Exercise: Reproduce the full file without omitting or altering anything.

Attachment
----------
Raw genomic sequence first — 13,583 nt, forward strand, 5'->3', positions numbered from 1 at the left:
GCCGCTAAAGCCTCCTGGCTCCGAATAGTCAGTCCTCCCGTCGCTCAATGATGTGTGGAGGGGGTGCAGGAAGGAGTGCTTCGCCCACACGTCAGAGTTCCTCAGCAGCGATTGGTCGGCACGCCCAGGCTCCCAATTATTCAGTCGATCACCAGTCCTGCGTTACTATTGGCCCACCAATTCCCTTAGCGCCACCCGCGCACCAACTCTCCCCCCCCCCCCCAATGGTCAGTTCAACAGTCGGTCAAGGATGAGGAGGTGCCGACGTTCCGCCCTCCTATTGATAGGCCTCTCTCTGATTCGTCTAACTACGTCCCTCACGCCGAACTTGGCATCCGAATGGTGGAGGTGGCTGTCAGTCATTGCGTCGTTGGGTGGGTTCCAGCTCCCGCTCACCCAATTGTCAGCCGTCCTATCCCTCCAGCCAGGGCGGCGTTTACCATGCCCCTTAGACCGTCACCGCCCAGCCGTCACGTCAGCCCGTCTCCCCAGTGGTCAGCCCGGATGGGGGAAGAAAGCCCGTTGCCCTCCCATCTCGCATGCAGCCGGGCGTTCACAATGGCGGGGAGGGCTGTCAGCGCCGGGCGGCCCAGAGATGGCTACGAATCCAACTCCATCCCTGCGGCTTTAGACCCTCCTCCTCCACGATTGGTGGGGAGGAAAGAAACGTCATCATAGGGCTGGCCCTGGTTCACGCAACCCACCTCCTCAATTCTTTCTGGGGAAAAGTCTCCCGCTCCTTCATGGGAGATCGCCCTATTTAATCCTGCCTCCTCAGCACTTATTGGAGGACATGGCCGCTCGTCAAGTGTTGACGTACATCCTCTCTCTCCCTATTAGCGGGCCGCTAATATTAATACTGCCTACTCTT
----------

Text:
Raw genomic sequence first — 13,583 nt, forward strand, 5'->3', positions numbered from 1 at the left:
GCCGCTAAAGCCTCCTGGCTCCGAATAGTCAGTCCTCCCGTCGCTCAATGATGTGTGGAGGGGGTGCAGGAAGGAGTGCTTCGCCCACACGTCAGAGTTCCTCAGCAGCGATTGGTCGGCACGCCCAGGCTCCCAATTATTCAGTCGATCACCAGTCCTGCGTTACTATTGGCCCACCAATTCCCTTAGCGCCACCCGCGCACCAACTCTCCCCCCCCCCCCCAATGGTCAGTTCAACAGTCGGTCAAGGATGAGGAGGTGCCGACGTTCCGCCCTCCTATTGATAGGCCTCTCTCTGATTCGTCTAACTACGTCCCTCACGCCGAACTTGGCATCCGAATGGTGGAGGTGGCTGTCAGTCATTGCGTCGTTGGGTGGGTTCCAGCTCCCGCTCACCCAATTGTCAGCCGTCCTATCCCTCCAGCCAGGGCGGCGTTTACCATGCCCCTTAGACCGTCACCGCCCAGCCGTCACGTCAGCCCGTCTCCCCAGTGGTCAGCCCGGATGGGGGAAGAAAGCCCGTTGCCCTCCCATCTCGCATGCAGCCGGGCGTTCACAATGGCGGGGAGGGCTGTCAGCGCCGGGCGGCCCAGAGATGGCTACGAATCCAACTCCATCCCTGCGGCTTTAGACCCTCCTCCTCCACGATTGGTGGGGAGGAAAGAAACGTCATCATAGGGCTGGCCCTGGTTCACGCAACCCACCTCCTCAATTCTTTCTGGGGAAAAGTCTCCCGCTCCTTCATGGGAGATCGCCCTATTTAATCCTGCCTCCTCAGCACTTATTGGAGGACATGGCCGCTCGTCAAGTGTTGACGTACATCCTCTCTCTCCCTATTAGCGGGCCGCTAATATTAATACTGCCTACTCTT